They began walking towards the broad steps that led to the building’s entrance, Juzeva still being carried in her father’s arms. A small woman in white robes came out the great double doors and walked down the steps. This must be the high priestess of Azara; her white robe looked a little like Papa’s. The woman curtsied deeply to Mama, though not as low as a regular person would.
“Your Majesty, it is an honor,” the priestess said in a gentle voice. “Lord Ezdar.” She nodded to Juzeva’s father. “We received your message. We are prepared to have your daughter stay as long as you wish, and I am ready to take her down to the Source at your convenience and desire.”
“Thank you, Lady Griya,” Mama said. “It has been a long journey, and my daughter is tired –”
All at once, Juzeva didn’t want to be held any more. That tingling feeling was spreading through her and she felt like she might burst if she didn’t stand up and move around. “Please put me down, Papa.”
He did so, setting her carefully on her feet and making sure she was steady, though she felt much steadier than she had in a long time. “I want to go now, Mama,” she said.
Her mother turned to look at her, her eyebrows raised in surprise. “It seems my daughter isn’t as tired as I thought she would be.” She considered Juzeva for a moment, her lips pursed, then sighed. “I suppose it would be best to take her down now, instead of waiting.”
“Very good, your Majesty,” Lady Griya said. “We have a litter and bearers ready.”
“Thank you. That was kind of you, to think of that.”
Juzeva’s legs still felt weak, but they also needed to move. “I can walk down to the Source, Mama. May I, please?”
“It’s a long and steep climb down the cliff, child,” Lady Griya said.
“I can do it.” That warm, buzzing feeling inside her almost made her feel like she could fly.
Lady Griya looked at Mama, who glanced at Papa. Finally, Papa nodded. “If she feels like trying to walk, then we should let her,” he said. “But not alone.”
“I will go right behind her,” Lady Griya said, “to guide her on the way and help her should she stumble or grow tired.”
“And we will follow you,” Papa said.
Lady Griya came to Juzeva and took her by the hand. Her hair was a mix of black and snowy white wrapped in braids around her head, and she had smooth pink cheeks and a gentle smile. She reminded Juzeva very much of her grandmamas, and a warm, snug feeling wrapped around her heart when she looked up at the priestess.
“Come, child,” Lady Griya said.
Moving slowly even though Juzeva had no trouble keeping up, the priestess led Juzeva down the grassy slope beside the building to where the land dropped away in a steep cliff. There, a thin path wound down the cliff to a rocky cove far below. Sea water, shining in the sun, churned and sprayed among the rocks. “You must go carefully, one step at a time, and be sure of your footing before you take the next step,” Lady Griya said.
Juzeva set foot on the path worn into the red rock of the cliff and let go of Lady Griya’s hand, for there was only room to go in single file. Feeling steady and secure, she took a second step, then another, and another. Before she knew it, she was nearly running down the path. Her feet seemed to know the way and the safest places to step all by themselves.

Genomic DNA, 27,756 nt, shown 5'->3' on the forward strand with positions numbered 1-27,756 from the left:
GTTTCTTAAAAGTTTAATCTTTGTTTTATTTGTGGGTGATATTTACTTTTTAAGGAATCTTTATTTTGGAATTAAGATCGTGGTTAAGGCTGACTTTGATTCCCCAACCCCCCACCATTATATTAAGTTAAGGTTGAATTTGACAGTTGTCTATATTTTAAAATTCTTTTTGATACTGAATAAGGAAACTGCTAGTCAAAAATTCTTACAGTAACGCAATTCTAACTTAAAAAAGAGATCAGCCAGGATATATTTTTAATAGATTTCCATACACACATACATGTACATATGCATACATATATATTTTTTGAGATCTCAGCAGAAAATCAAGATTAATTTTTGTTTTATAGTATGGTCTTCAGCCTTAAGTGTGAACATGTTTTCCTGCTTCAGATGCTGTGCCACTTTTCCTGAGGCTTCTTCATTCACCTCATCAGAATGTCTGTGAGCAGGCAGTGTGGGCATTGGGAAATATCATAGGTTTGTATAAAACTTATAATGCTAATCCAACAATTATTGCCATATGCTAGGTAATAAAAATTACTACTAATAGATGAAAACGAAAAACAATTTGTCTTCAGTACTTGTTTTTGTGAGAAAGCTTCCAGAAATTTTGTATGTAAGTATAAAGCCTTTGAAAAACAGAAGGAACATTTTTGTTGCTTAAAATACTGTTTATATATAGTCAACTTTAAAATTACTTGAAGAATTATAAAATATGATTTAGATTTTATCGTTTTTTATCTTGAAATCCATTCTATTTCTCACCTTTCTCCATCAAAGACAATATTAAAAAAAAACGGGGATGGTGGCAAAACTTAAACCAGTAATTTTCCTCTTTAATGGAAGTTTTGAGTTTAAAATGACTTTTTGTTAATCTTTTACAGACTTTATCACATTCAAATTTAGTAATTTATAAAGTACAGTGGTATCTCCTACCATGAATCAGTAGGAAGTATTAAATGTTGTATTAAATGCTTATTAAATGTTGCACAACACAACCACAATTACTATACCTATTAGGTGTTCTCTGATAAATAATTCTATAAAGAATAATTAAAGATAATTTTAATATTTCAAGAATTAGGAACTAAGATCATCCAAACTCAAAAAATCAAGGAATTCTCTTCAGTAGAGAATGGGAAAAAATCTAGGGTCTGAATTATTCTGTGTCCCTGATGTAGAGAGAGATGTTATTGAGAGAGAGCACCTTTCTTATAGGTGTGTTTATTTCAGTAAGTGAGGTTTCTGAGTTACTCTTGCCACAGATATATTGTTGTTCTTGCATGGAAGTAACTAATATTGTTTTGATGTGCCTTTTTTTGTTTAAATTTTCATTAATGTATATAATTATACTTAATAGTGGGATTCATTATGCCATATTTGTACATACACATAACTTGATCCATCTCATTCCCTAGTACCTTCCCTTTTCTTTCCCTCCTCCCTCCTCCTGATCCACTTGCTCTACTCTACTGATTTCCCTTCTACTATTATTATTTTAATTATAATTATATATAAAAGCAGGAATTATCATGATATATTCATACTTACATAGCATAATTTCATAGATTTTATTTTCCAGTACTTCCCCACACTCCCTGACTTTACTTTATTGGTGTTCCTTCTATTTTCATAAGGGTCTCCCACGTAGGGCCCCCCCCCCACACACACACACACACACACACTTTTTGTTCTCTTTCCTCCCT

“Princess Juzeva! Stop!” Lady Griya called out behind her.
“Juzeva!” her mother and father shouted from even further back. “Don’t run!”
Juzeva didn’t heed them. In a few more steps, she reached the bottom of the path, where it ended in the water. A number of rocks showed their wet tops above the waves. Juzeva jumped across them from one to the next as though her feet had wings on them, and finally came to a standstill on one rock that was bigger than the others, big enough for her to easily stand on. A large wave crashed amongst the rocks, sending spray high into the air. The drops of water sparkled in the afternoon sun like diamonds. The sight filled Juzeva with joy. She flung her arms wide open, laughing as the spray fell down on her like rain.
Daughter. The word came into her mind, spoken by the surf. Reach your hands into my water.
Juzeva knelt on the rock and plunged her hands into the water. It was so cold she gasped, but instead of the cold she felt warmth flowing into her, banishing her weakness and aches. She closed her eyes and breathed in the magic like she was inhaling the scent of her favorite sweet pastries. This was even sweeter, and the sense of love and safety and comfort that surrounded her were even greater than she had ever felt with her own mother, who loved her more than she had words to say. Warmth and happiness and strength filled Juzeva until she couldn’t hold any more.
You are mine, Daughter, Azara said. You have come home. You must never forget the mother who bore you and the father who sired you and your older brothers, and you must hold dear your love for them and theirs for you. But you and I are parts of the same whole, and this is where you belong.
“I am your Chosen?” Juzeva asked. She already knew, but she wanted to be sure.
You are my Chosen, Azara said.
“And I can live here with you?”
You can. Joy swelled inside Juzeva, but then Azara went on, sounding solemn. First, there is something you must understand. You must know what will be required of you should you enter my service and remain here with me, and consent to it.